About Professional Business Valuations
In the last issue (#53), we discussed the Purposes of a Business Valuation. In this issue we will provide information About Professional Business Valuations.
A Favorite Famous Quote
"In theory there is no difference between theory
and practice. In practice there is." Yogi Berra
About Professional Business Valuations
Whereas business brokers and merger and acquisition (M&A) intermediaries primarily utilize a company's recent historical earnings to develop an informal opinion of value, the requirements of a professional business appraiser are much more complex. They have professional standards that must be incorporated and adhered to in their business valuation reports.
A professional business appraiser will utilize three methods of valuation: 1) an asset approach; 2) a market approach; and 3) an income approach.
Asset-based business valuation
The asset approach may consider multiple types of values - the company's book value, replacement cost value, the appraised value of the assets and a method called excess earnings, which is a combination of an asset approach and an income approach.
Market-based business valuation
The market approach attempts to analyze comparable transactions. Unfortunately, because most small businesses are privately held, the availability and reliability of comparable transactions may be limited.
Income-based business valuation
The income approach may include 1) the capitalized earnings method; 2) the excess earnings method; and 3) the discounted cash flow method. Assumptions for numbers 1 and 2 include determination of the earnings to be capitalized and a capitalization rate. The discounted cash flow method relies on assumptions regarding; 1) projected future cash flows; 2) a discount rate called the weighted average cost of capital; and 3) a terminal value.
Providing more details to explain professional business valuations is beyond the scope of this newsletter. We are simply highlighting the complexities of the professional business appraisal vs. the opinion of value that business brokers or M&A intermediaries can provide for internal planning purposes. If you have not already, now would be a good time to read this article: Issue #6 - How Businesses are Valued Based on Seller's Discretionary Earnings (SDE).
Professional Business Appraiser Accrediting Organizations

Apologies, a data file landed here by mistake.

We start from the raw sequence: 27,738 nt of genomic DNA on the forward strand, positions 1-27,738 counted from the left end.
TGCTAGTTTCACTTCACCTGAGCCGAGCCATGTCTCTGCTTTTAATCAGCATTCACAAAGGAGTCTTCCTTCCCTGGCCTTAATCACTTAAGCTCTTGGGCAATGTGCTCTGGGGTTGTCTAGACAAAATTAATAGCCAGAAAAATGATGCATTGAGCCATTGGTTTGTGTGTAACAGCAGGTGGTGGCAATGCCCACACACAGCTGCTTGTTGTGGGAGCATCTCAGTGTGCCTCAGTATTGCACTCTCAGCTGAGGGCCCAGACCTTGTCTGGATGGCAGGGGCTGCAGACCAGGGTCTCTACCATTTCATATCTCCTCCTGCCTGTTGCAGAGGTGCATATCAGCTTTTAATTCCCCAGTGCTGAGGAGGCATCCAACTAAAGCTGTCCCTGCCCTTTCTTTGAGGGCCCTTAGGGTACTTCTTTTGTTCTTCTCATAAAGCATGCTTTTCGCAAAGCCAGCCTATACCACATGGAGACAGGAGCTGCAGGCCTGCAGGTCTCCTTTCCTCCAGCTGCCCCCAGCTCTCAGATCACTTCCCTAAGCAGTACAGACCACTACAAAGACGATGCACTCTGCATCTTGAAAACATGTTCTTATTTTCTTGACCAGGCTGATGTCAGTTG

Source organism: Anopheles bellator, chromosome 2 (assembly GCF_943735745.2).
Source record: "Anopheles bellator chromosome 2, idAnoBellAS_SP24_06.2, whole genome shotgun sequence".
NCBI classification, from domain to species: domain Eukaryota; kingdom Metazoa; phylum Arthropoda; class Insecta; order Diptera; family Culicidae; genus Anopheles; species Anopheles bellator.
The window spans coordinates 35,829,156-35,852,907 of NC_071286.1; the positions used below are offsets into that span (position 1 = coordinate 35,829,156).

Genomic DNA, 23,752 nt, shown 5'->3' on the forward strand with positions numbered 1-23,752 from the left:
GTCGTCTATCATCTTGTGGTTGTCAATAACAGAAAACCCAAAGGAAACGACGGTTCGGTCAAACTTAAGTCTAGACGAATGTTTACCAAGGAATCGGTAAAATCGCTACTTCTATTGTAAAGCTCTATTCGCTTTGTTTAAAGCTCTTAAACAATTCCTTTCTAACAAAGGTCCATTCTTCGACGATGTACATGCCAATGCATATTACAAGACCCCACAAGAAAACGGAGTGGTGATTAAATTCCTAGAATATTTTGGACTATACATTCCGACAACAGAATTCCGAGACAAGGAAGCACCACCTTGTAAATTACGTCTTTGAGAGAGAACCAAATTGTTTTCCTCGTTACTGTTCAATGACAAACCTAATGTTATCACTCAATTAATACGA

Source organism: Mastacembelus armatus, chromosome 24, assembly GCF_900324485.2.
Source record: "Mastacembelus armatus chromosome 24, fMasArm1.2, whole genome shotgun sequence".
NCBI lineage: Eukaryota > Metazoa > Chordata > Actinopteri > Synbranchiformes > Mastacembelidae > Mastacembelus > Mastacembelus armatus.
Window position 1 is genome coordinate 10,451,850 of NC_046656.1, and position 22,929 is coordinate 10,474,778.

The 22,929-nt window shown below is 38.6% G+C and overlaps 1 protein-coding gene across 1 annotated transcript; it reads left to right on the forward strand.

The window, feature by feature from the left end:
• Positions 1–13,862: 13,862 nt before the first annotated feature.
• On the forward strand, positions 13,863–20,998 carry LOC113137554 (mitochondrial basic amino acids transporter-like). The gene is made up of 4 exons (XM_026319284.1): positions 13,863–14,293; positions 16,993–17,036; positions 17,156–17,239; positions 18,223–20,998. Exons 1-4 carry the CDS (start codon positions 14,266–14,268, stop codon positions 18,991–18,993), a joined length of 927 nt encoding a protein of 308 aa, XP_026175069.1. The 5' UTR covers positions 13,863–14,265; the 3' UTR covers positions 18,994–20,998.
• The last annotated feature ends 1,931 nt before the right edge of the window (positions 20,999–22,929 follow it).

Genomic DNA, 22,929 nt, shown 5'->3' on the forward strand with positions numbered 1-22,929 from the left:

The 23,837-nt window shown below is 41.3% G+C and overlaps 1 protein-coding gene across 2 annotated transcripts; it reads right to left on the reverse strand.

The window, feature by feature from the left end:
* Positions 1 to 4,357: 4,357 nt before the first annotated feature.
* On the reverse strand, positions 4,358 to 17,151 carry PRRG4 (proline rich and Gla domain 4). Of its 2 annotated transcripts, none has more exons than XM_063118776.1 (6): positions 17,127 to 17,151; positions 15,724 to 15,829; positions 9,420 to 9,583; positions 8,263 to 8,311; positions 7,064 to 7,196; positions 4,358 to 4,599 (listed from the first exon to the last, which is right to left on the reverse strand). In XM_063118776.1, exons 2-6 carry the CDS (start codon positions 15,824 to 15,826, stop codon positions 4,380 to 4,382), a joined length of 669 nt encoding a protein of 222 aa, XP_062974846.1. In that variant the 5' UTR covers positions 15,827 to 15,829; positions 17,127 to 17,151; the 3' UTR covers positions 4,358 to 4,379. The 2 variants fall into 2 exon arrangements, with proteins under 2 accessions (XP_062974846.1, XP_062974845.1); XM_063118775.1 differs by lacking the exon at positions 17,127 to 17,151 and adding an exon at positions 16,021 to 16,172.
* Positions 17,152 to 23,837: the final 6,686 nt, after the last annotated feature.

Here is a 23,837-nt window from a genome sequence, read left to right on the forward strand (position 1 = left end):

To aid in the understanding of the alphabet soup of professional business appraiser accreditations, following are the four primary organizations and the professional designations they provide in business valuation, as well as an estimate of the number of designees as of the 3rd quarter of 2010 (source: chart from NACVA website, specifically located at http://www.nacva.com/pdf/08_1stQtr_chart_x1a.pdf):
American Institute of Certified Public Accountants (AICPA)
- ABV - Accredited in Business Valuation (approximately 2,600 designees)
American Society of Appraisers (ASA)
- AM - Accredited Member (approximately 100 designees)
- ASA - Accredited Senior Appraiser (approximately 1,200 designees)
Institute of Business Appraisers (IBA)
- CBA - Certified Business Appraiser (approximately 400 designees)
- BVAL - Business Valuator Accredited for Litigation (approximately 80 designees)
- ABAR - Accredited in Business Appraisal Review (approximately 70 designees)
- AIBA - Accredited by Institute of Business Appraisers (no designee estimate available)
- MCBA - Master Certified Business Appraiser (no designee estimate available)
- FIBA - Fellow of the Institute of Business Appraisers(no designee estimate available)
National Association of Certified Valuation Analysts (NACVA)
- CVA - Certified Valuation Analyst (approximately 5,100 designees)
- AVA - Accredited Valuation Analyst (must be a CPA) (approximately 700 designees)
- CFFA - Certified Forensic Financial Analyst (approximately 300 designees)
As discussed in .....